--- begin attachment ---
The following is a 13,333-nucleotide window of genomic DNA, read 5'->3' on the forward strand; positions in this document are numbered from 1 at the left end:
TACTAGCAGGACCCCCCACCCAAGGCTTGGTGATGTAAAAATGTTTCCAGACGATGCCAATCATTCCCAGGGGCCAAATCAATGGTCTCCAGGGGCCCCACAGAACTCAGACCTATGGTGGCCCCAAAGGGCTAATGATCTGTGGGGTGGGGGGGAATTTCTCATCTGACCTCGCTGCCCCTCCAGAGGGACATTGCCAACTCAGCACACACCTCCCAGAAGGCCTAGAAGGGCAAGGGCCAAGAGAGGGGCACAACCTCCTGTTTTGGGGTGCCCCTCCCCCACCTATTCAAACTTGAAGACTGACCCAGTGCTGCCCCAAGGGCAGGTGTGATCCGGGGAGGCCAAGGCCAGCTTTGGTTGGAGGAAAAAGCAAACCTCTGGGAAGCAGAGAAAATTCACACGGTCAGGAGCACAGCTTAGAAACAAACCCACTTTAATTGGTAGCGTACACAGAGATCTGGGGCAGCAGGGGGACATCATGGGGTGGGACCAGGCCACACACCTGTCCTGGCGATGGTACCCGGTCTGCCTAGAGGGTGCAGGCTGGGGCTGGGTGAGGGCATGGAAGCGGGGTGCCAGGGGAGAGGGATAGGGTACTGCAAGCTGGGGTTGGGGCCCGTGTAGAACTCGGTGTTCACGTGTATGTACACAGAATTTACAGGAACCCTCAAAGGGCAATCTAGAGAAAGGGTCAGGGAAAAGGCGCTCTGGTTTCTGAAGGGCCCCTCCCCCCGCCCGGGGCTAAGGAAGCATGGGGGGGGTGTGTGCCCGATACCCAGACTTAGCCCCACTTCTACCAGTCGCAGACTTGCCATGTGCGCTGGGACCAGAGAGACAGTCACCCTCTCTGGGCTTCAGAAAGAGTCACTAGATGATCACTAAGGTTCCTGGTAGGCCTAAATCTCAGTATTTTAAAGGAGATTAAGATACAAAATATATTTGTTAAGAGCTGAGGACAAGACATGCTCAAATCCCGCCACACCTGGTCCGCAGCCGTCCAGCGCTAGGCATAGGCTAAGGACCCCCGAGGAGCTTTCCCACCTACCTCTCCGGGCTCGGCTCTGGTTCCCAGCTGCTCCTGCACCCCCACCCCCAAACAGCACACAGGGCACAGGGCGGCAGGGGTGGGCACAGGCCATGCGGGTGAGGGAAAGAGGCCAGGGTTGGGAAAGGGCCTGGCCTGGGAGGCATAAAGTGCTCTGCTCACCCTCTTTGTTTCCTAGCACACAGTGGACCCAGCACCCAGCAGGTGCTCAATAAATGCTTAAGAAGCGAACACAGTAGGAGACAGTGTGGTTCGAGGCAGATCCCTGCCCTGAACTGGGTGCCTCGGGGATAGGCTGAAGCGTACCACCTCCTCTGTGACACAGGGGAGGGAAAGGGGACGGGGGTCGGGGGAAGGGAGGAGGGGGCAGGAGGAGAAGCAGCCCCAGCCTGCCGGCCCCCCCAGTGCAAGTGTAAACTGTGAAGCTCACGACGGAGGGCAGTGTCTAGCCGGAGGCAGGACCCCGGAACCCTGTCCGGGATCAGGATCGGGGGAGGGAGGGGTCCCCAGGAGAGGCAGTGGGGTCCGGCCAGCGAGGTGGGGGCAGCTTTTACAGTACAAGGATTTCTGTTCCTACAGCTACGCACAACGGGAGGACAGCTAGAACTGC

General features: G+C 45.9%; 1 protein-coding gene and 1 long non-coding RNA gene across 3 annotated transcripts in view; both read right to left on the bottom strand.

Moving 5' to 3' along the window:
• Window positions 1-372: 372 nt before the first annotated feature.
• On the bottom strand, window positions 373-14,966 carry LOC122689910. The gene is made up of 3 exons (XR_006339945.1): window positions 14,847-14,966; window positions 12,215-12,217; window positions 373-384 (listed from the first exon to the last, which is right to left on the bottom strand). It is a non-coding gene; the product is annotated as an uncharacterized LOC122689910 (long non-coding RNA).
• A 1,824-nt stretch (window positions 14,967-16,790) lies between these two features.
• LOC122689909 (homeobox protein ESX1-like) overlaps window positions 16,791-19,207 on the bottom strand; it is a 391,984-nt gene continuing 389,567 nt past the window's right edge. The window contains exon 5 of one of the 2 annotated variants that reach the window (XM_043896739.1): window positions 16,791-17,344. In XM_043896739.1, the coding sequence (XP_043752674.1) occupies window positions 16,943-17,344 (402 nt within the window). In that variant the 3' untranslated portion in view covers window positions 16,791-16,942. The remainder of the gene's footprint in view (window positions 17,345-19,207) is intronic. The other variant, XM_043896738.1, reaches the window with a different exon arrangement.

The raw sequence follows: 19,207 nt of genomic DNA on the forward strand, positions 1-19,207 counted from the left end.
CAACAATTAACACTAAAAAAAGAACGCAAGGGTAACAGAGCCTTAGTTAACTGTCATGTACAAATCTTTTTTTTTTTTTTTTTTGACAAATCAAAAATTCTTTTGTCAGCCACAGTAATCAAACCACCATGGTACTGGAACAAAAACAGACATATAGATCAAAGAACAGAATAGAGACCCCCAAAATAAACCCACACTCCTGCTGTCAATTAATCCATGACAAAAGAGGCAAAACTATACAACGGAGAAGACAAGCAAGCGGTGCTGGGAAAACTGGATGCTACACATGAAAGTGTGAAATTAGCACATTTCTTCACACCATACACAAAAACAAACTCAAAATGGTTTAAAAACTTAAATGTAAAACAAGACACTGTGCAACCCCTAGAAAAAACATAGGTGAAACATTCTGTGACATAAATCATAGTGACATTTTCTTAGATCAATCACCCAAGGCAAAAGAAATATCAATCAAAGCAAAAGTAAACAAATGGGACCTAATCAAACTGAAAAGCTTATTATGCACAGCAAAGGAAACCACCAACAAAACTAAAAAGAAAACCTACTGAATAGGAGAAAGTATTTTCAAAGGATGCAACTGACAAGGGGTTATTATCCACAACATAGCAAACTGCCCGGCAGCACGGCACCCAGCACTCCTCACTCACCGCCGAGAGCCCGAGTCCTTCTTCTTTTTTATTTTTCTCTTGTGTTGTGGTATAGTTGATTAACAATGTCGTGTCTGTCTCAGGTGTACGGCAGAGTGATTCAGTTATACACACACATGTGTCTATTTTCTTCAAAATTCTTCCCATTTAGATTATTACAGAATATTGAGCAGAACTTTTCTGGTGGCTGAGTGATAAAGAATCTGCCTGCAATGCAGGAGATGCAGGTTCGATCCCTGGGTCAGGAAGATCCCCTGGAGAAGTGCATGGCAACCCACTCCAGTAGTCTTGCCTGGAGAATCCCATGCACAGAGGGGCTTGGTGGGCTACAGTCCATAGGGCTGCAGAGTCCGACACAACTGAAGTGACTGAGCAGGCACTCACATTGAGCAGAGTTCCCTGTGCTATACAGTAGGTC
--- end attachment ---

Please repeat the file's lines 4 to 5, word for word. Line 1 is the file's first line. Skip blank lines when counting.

Moving 5' to 3' along the window:
• Window positions 1-372: 372 nt before the first annotated feature.